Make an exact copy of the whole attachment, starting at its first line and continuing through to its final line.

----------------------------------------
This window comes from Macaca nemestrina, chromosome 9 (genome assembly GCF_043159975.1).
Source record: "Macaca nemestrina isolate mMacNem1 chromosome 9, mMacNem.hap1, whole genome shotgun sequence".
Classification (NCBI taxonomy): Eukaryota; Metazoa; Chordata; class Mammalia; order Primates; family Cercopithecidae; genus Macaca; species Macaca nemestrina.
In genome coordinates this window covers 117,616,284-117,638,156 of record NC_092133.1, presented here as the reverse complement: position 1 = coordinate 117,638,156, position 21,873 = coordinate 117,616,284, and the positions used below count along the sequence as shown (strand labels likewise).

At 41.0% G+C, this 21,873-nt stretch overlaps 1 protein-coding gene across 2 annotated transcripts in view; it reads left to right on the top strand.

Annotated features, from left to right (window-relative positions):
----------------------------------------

This window comes from Macaca nemestrina, chromosome 9 (genome assembly GCF_043159975.1).
Source record: "Macaca nemestrina isolate mMacNem1 chromosome 9, mMacNem.hap1, whole genome shotgun sequence".
Classification (NCBI taxonomy): Eukaryota; Metazoa; Chordata; class Mammalia; order Primates; family Cercopithecidae; genus Macaca; species Macaca nemestrina.
In genome coordinates this window covers 117,616,284-117,638,156 of record NC_092133.1, presented here as the reverse complement: position 1 = coordinate 117,638,156, position 21,873 = coordinate 117,616,284, and the positions used below count along the sequence as shown (strand labels likewise).

At 41.0% G+C, this 21,873-nt stretch overlaps 1 protein-coding gene across 2 annotated transcripts in view; it reads left to right on the top strand.

Annotated features, from left to right (window-relative positions):